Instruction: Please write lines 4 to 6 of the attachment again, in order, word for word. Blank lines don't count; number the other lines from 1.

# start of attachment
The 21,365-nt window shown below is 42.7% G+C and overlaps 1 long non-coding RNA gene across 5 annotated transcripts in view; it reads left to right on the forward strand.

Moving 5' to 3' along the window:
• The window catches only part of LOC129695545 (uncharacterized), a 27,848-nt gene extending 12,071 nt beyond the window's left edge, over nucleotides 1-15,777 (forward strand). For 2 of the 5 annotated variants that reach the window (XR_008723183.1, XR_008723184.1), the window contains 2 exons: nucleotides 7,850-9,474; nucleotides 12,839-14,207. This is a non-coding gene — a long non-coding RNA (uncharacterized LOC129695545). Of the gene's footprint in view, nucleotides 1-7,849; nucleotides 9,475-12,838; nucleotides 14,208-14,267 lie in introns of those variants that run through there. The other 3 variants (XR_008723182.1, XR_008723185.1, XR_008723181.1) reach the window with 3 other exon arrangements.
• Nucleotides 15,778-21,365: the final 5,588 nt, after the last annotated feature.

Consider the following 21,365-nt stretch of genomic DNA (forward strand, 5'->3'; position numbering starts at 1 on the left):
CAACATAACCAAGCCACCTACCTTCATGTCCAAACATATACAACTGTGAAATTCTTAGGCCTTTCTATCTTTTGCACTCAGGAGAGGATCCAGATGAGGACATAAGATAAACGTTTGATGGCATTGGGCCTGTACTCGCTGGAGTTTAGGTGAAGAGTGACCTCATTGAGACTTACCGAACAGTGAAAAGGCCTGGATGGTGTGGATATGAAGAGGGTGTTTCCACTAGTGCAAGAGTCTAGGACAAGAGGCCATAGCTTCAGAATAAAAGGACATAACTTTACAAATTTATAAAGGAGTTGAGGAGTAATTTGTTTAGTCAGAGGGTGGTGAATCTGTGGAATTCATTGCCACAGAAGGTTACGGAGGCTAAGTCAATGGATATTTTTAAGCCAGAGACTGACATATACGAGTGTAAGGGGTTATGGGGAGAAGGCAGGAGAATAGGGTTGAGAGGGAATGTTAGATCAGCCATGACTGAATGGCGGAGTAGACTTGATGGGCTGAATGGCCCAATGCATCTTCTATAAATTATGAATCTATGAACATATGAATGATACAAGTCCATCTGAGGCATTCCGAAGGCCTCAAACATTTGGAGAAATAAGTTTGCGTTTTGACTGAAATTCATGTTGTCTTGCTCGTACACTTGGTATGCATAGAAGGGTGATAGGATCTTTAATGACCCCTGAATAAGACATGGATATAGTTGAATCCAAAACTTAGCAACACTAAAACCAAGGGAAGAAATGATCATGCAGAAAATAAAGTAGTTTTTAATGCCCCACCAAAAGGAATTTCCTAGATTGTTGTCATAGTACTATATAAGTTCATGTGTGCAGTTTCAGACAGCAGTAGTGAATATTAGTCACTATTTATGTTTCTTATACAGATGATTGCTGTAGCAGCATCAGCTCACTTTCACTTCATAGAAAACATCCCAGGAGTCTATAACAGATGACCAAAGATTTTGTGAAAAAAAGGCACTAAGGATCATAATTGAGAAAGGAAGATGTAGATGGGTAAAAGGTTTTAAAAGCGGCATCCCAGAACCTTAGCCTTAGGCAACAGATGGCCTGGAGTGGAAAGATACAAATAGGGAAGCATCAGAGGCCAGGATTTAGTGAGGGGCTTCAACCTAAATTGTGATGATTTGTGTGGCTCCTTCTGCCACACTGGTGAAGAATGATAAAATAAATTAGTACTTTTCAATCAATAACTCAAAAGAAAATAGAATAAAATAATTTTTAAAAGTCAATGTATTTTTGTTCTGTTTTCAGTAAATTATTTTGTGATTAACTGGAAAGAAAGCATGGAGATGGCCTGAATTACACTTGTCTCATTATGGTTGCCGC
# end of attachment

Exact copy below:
• Nucleotides 15,778-21,365: the final 5,588 nt, after the last annotated feature.

Consider the following 21,365-nt stretch of genomic DNA (forward strand, 5'->3'; position numbering starts at 1 on the left):
CAACATAACCAAGCCACCTACCTTCATGTCCAAACATATACAACTGTGAAATTCTTAGGCCTTTCTATCTTTTGCACTCAGGAGAGGATCCAGATGAGGACATAAGATAAACGTTTGATGGCATTGGGCCTGTACTCGCTGGAGTTTAGGTGAAGAGTGACCTCATTGAGACTTACCGAACAGTGAAAAGGCCTGGATGGTGTGGATATGAAGAGGGTGTTTCCACTAGTGCAAGAGTCTAGGACAAGAGGCCATAGCTTCAGAATAAAAGGACATAACTTTACAAATTTATAAAGGAGTTGAGGAGTAATTTGTTTAGTCAGAGGGTGGTGAATCTGTGGAATTCATTGCCACAGAAGGTTACGGAGGCTAAGTCAATGGATATTTTTAAGCCAGAGACTGACATATACGAGTGTAAGGGGTTATGGGGAGAAGGCAGGAGAATAGGGTTGAGAGGGAATGTTAGATCAGCCATGACTGAATGGCGGAGTAGACTTGATGGGCTGAATGGCCCAATGCATCTTCTATAAATTATGAATCTATGAACATATGAATGATACAAGTCCATCTGAGGCATTCCGAAGGCCTCAAACATTTGGAGAAATAAGTTTGCGTTTTGACTGAAATTCATGTTGTCTTGCTCGTACACTTGGTATGCATAGAAGGGTGATAGGATCTTTAATGACCCCTGAATAAGACATGGATATAGTTGAATCCAAAACTTAGCAACACTAAAACCAAGGGAAGAAATGATCATGCAGAAAATAAAGTAGTTTTTAATGCCCCACCAAAAGGAATTTCCTAGATTGTTGTCATAGTACTATATAAGTTCATGTGTGCAGTTTCAGACAGCAGTAGTGAATATTAGTCACTATTTATGTTTCTTATACAGATGATTGCTGTAGCAGCATCAGCTCACTTTCACTTCATAGAAAACATCCCAGGAGTCTATAACAGATGACCAAAGATTTTGTGAAAAAAAGGCACTAAGGATCATAATTGAGAAAGGAAGATGTAGATGGGTAAAAGGTTTTAAAAGCGGCATCCCAGAACCTTAGCCTTAGGCAACAGATGGCCTGGAGTGGAAAGATACAAATAGGGAAGCATCAGAGGCCAGGATTTAGTGAGGGGCTTCAACCTAAATTGTGATGATTTGTGTGGCTCCTTCTGCCACACTGGTGAAGAATGATAAAATAAATTAGTACTTTTCAATCAATAACTCAAAAGAAAATAGAATAAAATAATTTTTAAAAGTCAATGTATTTTTGTTCTGTTTTCAGTAAATTATTTTGTGATTAACTGGAAAGAAAGCATGGAGATGGCCTGAATTACACTTGTCTCATTATGGTTGCCGC